But enough about option 1, as we still have two alternative doomsday scenarios to play out…
If Satoshi Is a They, Anything’s Possible
If Satoshi is the work of several people, as has been theorized, the movement of a coin from one of the earliest wallets could signal dissent. It could herald acrimony in the camp, spurring one of bitcoin’s founding fathers to move their stack in readiness to sell. If that happens, expect huge volatility, another possible fork, and denials from the remaining possible Satoshis who may have been doxxed during the course of their erstwhile colleague going rogue. The only upside to this outcome is that if Satoshi is the work of three people, that could mean only one third of their one million BTC being dumped. Even so, 330k BTC being offloaded on the open market would make quite a dent.
If Spooks, No One’s Safe
The third possibility – that bitcoin was developed by a government agency such as the NSA – is perhaps the most intriguing. Bitcoin uses SHA256, a hash function partly developed by the NSA, and thus it’s not surprising that many suspect the cryptocurrency to be the agency’s handiwork. If so, that fact is immaterial in the here and now; after all, Tor was in part developed by DARPA, but that hasn’t stopped hackers, whistleblowers, and dissidents from trusting it implicitly. That’s the beauty of open source code. There are no backdoors in bitcoin because anyone can inspect its code and propose modifications to it, as developers have done over the past nine years. And yet…
And yet, if it transpired that a three-letter agency was behind bitcoin, owning 5% of the total supply would be their not-so-secret weapon. When you own one million bitcoins, you don’t need to backdoor its code: you simply wait until it starts to threaten the global financial system then begin moving coins from Satoshi’s wallet just to mess with the proles. Bitcoin crashes hard, everyone but the earliest adopters gets rekt, and trust in decentralized cryptocurrency is gone for good. If the CIA or NSA created bitcoin, moving coins from Satoshi’s wallet is crypto’s very own Mutually Assured Destruction.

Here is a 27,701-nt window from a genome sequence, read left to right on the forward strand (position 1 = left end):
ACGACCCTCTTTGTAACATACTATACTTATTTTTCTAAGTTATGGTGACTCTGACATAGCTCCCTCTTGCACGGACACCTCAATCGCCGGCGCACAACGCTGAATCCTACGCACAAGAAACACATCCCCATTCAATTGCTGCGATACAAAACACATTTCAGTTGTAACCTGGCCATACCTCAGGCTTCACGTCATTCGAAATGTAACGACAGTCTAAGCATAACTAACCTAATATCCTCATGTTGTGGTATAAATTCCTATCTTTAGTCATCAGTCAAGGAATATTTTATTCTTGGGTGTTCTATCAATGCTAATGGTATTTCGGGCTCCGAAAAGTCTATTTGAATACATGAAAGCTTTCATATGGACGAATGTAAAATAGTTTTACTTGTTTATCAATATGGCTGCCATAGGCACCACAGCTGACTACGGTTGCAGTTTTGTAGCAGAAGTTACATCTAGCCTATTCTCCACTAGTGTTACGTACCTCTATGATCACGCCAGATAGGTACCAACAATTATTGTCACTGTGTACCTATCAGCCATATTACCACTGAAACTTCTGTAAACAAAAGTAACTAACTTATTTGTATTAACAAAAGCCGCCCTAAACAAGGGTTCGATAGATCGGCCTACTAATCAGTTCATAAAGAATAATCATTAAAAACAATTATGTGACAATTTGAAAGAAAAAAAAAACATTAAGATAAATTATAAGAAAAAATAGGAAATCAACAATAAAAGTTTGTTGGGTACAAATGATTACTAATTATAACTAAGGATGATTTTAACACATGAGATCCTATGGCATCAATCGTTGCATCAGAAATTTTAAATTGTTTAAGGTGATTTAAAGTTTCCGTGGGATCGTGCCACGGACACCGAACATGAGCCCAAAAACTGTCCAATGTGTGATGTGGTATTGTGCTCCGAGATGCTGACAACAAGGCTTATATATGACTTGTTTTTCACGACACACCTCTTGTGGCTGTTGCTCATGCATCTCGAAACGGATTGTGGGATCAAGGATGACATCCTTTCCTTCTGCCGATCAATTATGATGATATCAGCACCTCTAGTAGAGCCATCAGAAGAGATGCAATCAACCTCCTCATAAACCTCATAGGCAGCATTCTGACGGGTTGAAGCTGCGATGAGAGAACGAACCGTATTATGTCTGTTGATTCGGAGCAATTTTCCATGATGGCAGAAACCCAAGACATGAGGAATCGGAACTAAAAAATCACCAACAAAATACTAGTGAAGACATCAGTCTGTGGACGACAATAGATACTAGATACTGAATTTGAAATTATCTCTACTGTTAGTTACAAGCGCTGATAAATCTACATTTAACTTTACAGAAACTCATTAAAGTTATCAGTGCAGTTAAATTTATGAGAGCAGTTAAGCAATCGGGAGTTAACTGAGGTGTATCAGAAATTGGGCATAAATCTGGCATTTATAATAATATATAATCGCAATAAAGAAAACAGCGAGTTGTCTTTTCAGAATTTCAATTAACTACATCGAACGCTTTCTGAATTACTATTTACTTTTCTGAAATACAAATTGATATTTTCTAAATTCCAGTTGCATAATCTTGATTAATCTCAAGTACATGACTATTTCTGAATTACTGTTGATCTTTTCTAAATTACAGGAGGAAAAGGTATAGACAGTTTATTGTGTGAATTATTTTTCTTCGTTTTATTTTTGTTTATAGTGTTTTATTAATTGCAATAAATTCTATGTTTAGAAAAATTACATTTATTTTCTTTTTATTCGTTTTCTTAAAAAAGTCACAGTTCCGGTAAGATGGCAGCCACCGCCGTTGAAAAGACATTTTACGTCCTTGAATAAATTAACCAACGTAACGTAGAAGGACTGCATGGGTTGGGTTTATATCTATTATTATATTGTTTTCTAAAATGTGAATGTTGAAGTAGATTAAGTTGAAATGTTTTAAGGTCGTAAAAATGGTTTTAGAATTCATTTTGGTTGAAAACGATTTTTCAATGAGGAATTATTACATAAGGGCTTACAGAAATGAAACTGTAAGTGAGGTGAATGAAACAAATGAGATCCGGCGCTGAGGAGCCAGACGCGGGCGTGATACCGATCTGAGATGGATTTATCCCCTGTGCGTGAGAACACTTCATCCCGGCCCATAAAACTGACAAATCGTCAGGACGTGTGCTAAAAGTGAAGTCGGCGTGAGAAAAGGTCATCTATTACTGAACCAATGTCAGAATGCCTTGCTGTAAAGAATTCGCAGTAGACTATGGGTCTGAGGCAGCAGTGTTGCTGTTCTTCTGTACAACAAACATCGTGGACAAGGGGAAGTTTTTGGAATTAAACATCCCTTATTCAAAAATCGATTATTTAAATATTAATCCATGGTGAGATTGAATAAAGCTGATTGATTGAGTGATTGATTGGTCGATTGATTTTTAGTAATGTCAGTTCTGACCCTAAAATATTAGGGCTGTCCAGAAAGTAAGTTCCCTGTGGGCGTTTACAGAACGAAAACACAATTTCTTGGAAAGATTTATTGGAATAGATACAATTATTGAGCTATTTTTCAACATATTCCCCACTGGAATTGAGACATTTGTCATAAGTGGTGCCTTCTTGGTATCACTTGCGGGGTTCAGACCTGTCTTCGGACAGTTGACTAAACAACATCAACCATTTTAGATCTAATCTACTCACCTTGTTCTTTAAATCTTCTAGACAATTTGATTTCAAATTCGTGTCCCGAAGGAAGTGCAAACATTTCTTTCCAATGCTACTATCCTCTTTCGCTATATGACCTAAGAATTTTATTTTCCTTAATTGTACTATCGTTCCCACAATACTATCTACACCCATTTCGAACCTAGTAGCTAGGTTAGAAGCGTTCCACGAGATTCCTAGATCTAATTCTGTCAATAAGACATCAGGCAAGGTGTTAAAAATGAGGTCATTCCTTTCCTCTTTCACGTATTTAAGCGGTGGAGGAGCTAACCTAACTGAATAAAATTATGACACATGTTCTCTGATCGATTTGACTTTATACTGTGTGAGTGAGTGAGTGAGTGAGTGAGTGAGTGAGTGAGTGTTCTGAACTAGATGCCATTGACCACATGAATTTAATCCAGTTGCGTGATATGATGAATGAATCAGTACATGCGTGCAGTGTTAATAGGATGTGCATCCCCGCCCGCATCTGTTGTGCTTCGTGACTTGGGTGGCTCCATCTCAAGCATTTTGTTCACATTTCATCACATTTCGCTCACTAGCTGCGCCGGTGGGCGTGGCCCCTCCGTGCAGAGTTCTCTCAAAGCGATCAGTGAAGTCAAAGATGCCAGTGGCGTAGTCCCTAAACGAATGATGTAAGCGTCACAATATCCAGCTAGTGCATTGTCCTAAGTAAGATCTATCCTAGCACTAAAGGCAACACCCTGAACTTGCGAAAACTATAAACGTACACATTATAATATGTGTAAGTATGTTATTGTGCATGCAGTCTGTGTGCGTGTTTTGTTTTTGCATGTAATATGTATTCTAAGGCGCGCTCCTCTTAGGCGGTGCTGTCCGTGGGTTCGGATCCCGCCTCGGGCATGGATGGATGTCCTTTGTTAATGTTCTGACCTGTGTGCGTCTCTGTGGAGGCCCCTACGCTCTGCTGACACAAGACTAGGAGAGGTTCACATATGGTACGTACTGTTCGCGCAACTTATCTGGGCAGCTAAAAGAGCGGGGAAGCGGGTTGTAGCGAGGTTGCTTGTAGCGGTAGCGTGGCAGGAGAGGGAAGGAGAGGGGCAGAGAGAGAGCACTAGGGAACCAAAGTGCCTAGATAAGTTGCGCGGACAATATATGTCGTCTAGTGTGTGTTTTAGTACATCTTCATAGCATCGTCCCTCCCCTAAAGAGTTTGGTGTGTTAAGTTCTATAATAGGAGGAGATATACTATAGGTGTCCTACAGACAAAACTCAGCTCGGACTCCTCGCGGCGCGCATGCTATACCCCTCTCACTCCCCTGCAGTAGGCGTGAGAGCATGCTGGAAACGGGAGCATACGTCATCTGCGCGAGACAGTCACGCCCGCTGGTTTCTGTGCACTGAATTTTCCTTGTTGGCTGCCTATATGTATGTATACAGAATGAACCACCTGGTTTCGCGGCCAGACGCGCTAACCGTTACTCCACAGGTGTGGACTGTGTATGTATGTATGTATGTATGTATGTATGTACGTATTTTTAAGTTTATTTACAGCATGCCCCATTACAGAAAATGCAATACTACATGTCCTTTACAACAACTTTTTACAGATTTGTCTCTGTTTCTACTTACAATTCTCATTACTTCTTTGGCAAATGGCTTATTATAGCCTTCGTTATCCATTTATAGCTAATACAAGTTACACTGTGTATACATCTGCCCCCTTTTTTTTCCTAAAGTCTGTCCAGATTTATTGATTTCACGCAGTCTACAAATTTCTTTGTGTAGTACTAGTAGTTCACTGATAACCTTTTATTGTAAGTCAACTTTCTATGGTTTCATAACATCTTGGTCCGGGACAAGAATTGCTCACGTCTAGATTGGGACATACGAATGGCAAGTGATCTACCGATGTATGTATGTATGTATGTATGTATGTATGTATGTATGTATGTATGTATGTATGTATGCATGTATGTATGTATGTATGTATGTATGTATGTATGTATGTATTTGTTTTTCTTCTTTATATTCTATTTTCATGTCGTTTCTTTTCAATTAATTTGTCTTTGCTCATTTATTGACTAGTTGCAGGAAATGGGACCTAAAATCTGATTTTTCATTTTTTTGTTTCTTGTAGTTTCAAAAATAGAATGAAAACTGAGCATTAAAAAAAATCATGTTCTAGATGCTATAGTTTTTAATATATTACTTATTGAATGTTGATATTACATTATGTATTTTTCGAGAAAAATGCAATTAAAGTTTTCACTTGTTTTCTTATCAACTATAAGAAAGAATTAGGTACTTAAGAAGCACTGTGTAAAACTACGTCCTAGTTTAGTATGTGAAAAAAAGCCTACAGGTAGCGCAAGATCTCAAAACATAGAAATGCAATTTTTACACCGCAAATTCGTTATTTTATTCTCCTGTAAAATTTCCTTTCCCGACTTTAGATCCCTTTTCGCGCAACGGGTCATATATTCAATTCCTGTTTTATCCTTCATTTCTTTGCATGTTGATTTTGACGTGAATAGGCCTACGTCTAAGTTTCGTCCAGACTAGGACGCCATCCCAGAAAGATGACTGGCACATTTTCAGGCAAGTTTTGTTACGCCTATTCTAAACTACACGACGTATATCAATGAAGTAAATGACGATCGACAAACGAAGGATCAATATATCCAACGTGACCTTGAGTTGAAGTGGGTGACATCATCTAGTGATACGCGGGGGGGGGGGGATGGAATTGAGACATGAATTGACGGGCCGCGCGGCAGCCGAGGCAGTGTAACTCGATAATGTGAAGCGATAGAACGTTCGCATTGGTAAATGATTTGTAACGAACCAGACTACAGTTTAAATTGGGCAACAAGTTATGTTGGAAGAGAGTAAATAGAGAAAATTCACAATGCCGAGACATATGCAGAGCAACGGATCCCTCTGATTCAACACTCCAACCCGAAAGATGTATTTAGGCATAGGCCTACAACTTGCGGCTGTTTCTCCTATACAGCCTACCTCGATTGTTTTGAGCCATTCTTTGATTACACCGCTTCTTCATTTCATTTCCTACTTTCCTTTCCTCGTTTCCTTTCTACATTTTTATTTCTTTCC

First the Gutter, Then the Stars
Regardless of which of these outcomes plays out, there is some good news for bitcoin hodlers. In the short to medium term, Satoshi’s coins moving – even without them being sold on an exchange – won’t be good for the price of BTC. But in the long-term, the effects of such a maneuver are limited. Sure, it will almost certainly depress prices, but it won’t kill off the things that made bitcoin so precious in the first place: a decentralized P2P currency that no one can censor or control. Satoshi, if he or they returns, can stall bitcoin, but remains powerless to stop it. It’s too late for that: the virus has already spread. There can be no going back.
Do you think Satoshi’s coins will ever move? Let us know in the comments section below.
Images courtesy of Shutterstock.
This is an Op-ed article. The opinions expressed in this article are the author’s own. Bitcoin.com does not endorse nor support views, opinions or conclusions drawn in this post. Bitcoin.com is not responsible for or liable for any content, accuracy or quality within the Op-ed article. Readers should do their own due diligence before taking any actions related to the content. Bitcoin.com is not responsible, directly or indirectly, for any damage or loss caused or alleged to be caused by or in connection with the use of or reliance on any information in this Op-ed article.